The pricing challenge
One of the most difficult challenges we face as business owners is getting our pricing right. In most cases, we start by under-charging and, over time hopefully arrive at a price point that is more fair for both us and our customers. That being said, raising prices is a challenge and many business owners chose not to do it, simply because they don’t want to rock the boat or turn away potential customers.
I’ve put together a couple of areas to consider when developing your pricing model to ensure you are being fairly compensated and are able to run a profitable business, because let’s face it, if you don’t make ends meet financially, you will be out of business before you know it, and then no one will be able to benefit from your products or services again.
Assess the marketplace
This is probably the area most people start with, sussing out what their competitors are charging, and trying to work back from there. Although this is useful information and important to consider, it’s not the be all and end all. In order to make an accurate assessment of whether what your competitors are charging is fair and profitable, you’d have to know a lot about the inside of their business before you could make that call. That being said, if your product or service exists within a cluttered market, the chances are you will need to sit somewhere within your competitor’s pricing ranges as your target market to some degree will be expecting these prices.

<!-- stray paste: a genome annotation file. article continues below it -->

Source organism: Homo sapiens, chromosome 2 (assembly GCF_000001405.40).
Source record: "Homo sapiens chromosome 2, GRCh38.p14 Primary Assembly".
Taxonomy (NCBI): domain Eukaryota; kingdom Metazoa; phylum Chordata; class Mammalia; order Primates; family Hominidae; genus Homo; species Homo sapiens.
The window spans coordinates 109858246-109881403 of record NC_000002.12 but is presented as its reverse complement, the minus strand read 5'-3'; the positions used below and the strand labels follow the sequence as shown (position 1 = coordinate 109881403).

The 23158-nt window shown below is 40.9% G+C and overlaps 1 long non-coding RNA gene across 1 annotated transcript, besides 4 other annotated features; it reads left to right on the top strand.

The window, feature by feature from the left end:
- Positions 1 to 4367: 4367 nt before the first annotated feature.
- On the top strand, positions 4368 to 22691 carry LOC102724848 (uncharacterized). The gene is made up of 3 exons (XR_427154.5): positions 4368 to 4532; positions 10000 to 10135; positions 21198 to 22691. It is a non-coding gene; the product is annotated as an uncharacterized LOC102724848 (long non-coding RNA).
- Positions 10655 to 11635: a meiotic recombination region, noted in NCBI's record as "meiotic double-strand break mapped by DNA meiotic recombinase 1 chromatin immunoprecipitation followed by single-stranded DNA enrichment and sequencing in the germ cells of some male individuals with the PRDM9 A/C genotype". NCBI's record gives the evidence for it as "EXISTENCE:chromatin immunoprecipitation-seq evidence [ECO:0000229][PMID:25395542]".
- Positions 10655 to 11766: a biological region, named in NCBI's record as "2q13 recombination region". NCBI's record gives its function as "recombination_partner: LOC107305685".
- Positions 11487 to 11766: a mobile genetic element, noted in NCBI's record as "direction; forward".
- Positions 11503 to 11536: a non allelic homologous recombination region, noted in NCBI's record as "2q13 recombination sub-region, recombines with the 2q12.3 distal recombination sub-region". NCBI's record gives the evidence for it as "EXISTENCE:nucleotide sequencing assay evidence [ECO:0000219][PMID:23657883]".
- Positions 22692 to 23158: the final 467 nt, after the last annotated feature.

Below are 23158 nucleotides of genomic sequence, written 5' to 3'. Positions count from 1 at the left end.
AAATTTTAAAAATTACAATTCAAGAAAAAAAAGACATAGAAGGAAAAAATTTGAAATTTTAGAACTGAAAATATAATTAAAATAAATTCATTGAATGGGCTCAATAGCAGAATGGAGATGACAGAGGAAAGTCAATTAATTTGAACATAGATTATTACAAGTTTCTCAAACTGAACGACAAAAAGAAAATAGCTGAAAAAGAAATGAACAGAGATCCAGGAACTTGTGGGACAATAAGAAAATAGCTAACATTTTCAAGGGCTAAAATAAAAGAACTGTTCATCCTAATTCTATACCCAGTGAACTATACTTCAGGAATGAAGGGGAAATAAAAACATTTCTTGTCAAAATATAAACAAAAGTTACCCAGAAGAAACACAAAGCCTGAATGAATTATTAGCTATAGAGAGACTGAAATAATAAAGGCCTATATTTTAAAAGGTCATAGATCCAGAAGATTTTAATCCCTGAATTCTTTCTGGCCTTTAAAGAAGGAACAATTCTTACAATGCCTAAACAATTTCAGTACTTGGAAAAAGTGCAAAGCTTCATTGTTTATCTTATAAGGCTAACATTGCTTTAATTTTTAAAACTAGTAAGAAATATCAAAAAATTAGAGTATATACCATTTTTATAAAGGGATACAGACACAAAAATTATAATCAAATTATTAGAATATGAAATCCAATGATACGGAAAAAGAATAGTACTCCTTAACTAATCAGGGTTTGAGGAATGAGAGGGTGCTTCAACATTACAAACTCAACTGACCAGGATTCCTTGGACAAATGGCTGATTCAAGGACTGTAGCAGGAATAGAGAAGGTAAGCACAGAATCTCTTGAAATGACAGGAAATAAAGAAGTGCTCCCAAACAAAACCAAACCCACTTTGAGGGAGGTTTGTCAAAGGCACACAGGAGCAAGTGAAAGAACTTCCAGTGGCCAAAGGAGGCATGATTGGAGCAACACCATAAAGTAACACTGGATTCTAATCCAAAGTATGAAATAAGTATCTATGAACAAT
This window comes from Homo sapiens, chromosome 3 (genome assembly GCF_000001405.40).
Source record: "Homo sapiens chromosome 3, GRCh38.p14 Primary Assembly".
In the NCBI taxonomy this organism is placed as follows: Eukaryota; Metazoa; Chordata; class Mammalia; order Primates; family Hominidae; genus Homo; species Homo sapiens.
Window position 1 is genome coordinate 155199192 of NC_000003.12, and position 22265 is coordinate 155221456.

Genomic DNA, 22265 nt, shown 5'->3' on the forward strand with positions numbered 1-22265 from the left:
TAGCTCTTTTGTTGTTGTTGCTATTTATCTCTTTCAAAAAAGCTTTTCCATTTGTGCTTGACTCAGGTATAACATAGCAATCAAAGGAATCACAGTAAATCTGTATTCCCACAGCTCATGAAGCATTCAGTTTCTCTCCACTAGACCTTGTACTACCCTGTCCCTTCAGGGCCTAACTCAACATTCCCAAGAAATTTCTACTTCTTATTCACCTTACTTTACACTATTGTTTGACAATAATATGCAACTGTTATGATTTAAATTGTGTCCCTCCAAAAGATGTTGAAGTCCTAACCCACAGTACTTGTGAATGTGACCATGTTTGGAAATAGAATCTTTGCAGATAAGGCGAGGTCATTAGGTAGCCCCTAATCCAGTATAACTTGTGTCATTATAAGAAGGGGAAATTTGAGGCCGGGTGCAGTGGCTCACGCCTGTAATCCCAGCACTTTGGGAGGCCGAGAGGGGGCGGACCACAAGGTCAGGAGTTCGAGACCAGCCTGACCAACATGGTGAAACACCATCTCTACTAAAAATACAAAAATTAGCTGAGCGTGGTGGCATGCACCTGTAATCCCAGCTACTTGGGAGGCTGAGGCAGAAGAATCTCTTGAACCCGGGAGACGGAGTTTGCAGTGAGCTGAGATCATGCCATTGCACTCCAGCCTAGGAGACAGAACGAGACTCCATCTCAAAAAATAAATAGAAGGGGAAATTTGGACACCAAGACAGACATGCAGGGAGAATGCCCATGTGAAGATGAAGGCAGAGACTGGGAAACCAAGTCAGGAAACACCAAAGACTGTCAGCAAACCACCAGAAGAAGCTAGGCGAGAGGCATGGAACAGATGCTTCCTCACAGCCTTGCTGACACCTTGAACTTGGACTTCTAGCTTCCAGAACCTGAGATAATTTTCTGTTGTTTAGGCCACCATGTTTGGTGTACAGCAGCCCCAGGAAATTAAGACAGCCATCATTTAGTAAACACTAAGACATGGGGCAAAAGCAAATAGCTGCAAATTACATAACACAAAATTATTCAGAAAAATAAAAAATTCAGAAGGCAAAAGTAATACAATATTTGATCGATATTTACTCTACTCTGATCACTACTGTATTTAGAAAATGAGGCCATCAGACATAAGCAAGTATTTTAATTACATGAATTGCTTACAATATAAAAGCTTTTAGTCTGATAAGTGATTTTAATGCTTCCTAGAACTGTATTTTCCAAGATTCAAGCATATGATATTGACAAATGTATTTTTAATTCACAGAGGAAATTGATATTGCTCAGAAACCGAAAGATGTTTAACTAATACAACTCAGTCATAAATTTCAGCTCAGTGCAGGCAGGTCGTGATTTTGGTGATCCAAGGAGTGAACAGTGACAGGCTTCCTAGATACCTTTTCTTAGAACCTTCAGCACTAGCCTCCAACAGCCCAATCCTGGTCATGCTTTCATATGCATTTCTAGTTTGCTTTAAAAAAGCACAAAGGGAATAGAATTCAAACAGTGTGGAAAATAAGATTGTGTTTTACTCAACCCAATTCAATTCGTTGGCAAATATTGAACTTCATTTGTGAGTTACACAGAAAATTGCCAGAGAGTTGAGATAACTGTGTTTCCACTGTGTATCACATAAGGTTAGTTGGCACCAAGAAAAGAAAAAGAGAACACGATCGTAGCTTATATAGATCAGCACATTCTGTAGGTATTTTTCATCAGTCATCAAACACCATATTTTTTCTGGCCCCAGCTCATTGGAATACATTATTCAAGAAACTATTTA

Every one of us thinks our business is better / different / unique when compared with our competitors, and in fairness we should think in that way otherwise, why even be in business?! However, it’s important to stay in touch with what your customer and potential customers actually think of your business in comparison to your competitors. If they can’t clearly see and feel the difference, they won’t necessarily be willing to pay more (or even less) for your product or service. You’ll need to convince them.
Of course there are some businesses that will be a completely new idea and have no real competitors to benchmark their pricing against, this is where the pricing challenge really heats up, and knowing what it costs you to produce or deliver, as well as testing the market, will be very important. Read on!
Know what it costs you
In my opinion, this is actually the most important place to start when it comes to pricing. What does it actually cost you to provide your service or bring your product to market. There is no point charging what your competitors charge if you can’t deliver the same thing for a price that allows the business to generate some profit. When working out what it costs you, don’t forget to include all of your fixed costs, like support staff, rent, marketing, shipping, travel, bills, etc. Although its important to assess the costs directly related to the product or service (referred to as top-line expenses on your balance sheet) you do also need to consider all of the other costs that come with bringing your product or service to market, and that includes everything.